Tuesday, June 06, 2000
Fitness center closes doors early
The Cincinnati Enquirer
COVINGTON A financially troubled Fitness and Career Center in Covington's Eastside neighborhood has closed three months ahead of schedule.
The Housing Authority of Covington, which operated the center, closed it last week and paid its two remaining employees through Aug. 31.
We decided to close it early and pay the employees for the remaining months, so that they could look for work full time, said Bill Simon, executive director of the Housing Authority of Covington.
The fitness center was opened in 1995 to deter drug use by involving youths in body building and health awareness activities.
In March, the center lost $77,000 in Department of Housing and Urban Development funding. Covington's grant was cut from $280,000 to $211,000 when HUD adopted a new grant formula that allowed it to distribute money to more housing authorities, Mr. Simon said.
The Housing Authority of Covington has agreed to provide the Northern Kentucky Community Center with $20,000 to renovate old classrooms to accommodate the fitness equipment.
The community center hopes to open a new fitness center, if it can find the necessary funds to do so.
Storm sirens to be tested Wednesday The Cincinnati Enquirer
KENTON COUNTY Kenton County Emergency Management will test the county's new severe weather storm warning sirens at noon Wednesday.
The test signal will be a one-minute steady tone.
If there is the threat of severe weather this Wednesday, the sirens will be tested the following Wednesday.
The 31 sirens' activation tones are encoded, so that they are resistant to false alarms or vandalism. The system is electronically monitored and computer controlled and activated.
During severe weather, the sirens will be activated under two conditions: a tornado warning or a severe thunderstorm warning during a tornado watch. The warning signal will be a three-minute steady tone. The siren activation policy is consistent with Hamilton and Boone counties.
After this week's initial test, the sirens will be tested at noon on the first Wednesday of the month.
Boone board will announce partnership The Cincinnati Enquirer
FLORENCE The Boone County Board of Education will announce a partnership with are businesses that will help the school system continue its English as a Second Language programs.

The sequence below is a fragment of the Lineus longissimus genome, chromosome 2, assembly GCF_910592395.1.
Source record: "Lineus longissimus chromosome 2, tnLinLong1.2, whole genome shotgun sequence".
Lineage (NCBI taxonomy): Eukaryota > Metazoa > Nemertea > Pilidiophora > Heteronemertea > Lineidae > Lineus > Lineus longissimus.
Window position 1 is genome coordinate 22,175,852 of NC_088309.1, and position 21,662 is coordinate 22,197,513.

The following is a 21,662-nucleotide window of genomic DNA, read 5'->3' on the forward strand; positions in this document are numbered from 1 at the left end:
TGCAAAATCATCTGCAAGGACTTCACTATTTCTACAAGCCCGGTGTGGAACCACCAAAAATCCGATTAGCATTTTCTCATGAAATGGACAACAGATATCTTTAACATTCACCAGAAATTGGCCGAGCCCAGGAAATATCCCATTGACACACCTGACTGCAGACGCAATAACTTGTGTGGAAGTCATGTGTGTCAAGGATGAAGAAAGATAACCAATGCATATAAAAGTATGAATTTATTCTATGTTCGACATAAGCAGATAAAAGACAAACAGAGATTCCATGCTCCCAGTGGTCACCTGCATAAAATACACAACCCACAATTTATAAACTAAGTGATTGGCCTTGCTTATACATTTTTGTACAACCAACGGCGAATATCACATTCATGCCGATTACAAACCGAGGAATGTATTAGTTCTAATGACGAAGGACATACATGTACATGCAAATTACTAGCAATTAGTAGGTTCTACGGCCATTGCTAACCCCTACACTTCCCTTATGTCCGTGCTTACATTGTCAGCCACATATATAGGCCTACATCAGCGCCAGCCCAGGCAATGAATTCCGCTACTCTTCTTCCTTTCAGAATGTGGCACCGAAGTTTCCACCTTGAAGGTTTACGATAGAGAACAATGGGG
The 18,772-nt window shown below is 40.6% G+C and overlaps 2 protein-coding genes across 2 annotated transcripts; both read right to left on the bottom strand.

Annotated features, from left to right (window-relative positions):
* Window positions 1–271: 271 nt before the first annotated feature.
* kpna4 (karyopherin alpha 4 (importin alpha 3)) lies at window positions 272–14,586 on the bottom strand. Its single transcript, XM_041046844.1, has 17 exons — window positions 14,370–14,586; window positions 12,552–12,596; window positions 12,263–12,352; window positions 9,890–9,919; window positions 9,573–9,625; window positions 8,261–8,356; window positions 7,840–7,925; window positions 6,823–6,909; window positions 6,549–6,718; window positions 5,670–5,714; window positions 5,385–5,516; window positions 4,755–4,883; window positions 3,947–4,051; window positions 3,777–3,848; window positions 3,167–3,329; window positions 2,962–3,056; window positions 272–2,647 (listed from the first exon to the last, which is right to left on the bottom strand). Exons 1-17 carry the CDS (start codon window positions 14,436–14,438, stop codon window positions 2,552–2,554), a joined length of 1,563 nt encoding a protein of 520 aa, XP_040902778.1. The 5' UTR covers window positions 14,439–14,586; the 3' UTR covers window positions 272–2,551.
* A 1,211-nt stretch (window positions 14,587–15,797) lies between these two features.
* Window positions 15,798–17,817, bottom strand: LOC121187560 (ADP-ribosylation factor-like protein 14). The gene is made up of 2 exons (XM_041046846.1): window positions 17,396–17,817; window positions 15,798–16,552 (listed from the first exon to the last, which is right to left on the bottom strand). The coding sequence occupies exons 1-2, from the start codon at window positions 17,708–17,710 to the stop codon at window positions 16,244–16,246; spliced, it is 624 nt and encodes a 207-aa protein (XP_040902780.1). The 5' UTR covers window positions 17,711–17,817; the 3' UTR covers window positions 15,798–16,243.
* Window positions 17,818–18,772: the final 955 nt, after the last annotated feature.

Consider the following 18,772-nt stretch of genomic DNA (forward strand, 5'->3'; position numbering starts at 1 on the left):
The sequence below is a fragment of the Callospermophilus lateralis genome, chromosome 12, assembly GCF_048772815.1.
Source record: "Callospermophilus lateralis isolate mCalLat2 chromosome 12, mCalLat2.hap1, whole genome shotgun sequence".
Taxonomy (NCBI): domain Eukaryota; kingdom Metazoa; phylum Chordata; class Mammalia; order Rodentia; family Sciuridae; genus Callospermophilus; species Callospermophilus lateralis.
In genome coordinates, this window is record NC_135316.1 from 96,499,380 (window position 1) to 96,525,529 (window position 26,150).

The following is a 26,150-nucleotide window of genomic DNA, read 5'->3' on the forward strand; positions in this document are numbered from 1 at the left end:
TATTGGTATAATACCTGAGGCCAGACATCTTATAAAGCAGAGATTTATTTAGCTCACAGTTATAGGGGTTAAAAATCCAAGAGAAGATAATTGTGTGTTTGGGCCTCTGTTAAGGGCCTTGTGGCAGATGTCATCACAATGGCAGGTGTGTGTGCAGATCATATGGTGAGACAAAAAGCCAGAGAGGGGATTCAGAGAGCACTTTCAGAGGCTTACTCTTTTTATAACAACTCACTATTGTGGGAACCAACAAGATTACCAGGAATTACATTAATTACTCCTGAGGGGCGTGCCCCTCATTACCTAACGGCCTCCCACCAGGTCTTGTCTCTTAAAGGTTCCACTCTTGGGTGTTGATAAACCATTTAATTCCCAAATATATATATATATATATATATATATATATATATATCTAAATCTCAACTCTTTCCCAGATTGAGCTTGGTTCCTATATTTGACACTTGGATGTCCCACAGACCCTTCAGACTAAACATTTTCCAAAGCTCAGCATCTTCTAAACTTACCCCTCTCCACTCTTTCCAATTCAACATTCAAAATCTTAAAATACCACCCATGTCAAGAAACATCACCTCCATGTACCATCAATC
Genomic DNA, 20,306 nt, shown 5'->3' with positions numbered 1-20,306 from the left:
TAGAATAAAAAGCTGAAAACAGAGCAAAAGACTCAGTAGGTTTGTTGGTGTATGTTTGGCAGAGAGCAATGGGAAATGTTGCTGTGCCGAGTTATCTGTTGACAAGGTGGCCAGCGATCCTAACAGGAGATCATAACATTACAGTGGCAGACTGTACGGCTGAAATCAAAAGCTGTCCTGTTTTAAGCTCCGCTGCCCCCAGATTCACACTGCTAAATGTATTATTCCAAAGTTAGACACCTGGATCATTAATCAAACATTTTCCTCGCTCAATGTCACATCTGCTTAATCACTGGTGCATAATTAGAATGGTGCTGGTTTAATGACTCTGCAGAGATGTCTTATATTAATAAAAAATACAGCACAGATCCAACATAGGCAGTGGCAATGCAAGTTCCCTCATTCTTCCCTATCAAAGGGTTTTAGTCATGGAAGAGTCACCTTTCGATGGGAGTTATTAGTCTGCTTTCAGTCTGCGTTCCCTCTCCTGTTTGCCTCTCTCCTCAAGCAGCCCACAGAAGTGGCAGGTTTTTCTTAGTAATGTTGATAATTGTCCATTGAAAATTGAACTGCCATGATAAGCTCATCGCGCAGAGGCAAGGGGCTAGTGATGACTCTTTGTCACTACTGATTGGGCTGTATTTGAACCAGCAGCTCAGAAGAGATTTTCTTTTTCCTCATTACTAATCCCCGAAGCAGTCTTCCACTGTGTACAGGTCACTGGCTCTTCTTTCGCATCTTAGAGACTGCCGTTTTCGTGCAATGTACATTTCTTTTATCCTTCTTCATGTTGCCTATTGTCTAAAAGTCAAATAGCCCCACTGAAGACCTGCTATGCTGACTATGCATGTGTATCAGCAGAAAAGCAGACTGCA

Toyota Motor Manufacturing North America, Inc., the Mazak Corp. and individuals donated more than $42,000 to the ESL program, which would have been reduced because of budget cuts.
The program serves 280 students.
In addition, several spouses of Toyota employees will act as ESL volunteers to assist non-English speaking students making the transition to their new school environment.
Details of these partnerships will be provided at a press conference Thursday.
Soybean growers will get $462M The Associated Press
WASHINGTON Some 601,000 farmers who grow soy beans, sunflowers and other oil-bearing crops are getting payments totaling $462 million under the farm-aid package passed by Congress last year, the Agriculture Department said Monday.
The checks are intended as compensation for the relatively low prices that growers have been getting for the crops.
The payments will amount to $593 for a farmer who grew 100 acres of soybeans, and about $407 for the same area of sunflowers. Other crops that qualified for the payments include flaxseed, canola and mustard.
Legislation that the Senate and House passed in May would provide similar payments on this year's crop.
American farmers have been hit hard by collapsing prices and market conditions beyond their control, Agriculture Secretary Dan Glickman said. This assistance should be helpful.
Gov. Patton chosen for ARC position The Associated Press
FRANKFORT Gov. Paul Patton has been chosen states' co-chairman of the Appalachian Regional Commission.
Governors of the other 12 Appalachian states selected Patton, a Democrat, for a one-year term that will begin Jan. 1. He succeeds West Virginia Gov. Cecil Underwood, a Republican.
The commission, which has funneled money to the states since 1965, also has a federal co-chairman appointed by the president.
The ARC region takes in 406 counties from New York to Mississippi. Kentucky has 49 of the counties, of which 40 are classified as distressed, based on poverty and unemployment.
Aldermen plan to beef up security The Associated Press
LOUISVILLE The city's aldermen plan to set aside some money to beef up security at City Hall.
The measures come in response to two recent incidents involving a group called Citizens Against Police Abuse, said Steve Magre, president of the Board of Aldermen.
Two weeks ago, about a dozen members of the group held a news conference without permission in the third-floor lobby of the Board of Aldermen offices. Earlier last month, members of the group waited two hours in the first-floor lobby for Mayor Dave Armstrong to emerge from his office, then they blocked his car as he tried to drive away from City Hall.
A spokesman for Citizens Against Police Abuse said there's no reason to limit access to a public building like City Hall.
Mr. Magre said he doesn't want to deny anyone access to City Hall, but he also doesn't want people without legitimate business just wandering around the building. Mr. Magre said he doesn't know the cost of the new measures, which include surveillance cameras.
Covington: John G. Carlisle Elementary Site Based Decision Making Council, 4 p.m., first floor conference room, 910 Holman Ave.
Dayton: City Council meeting, 7 p.m., city building, 514 Sixth Ave.
Highland Heights: City Council meeting, 7:30 p.m., city building, 175 Johns Hill Road.
Independence: Kenton County Fiscal Court meeting, 7 p.m., courthouse, 5272 Madison Pike.
Covington: Adult book discussion of Follow the River, by James Alexander Thom, 7 p.m., Kenton County Public Library, 502 Scott Blvd.
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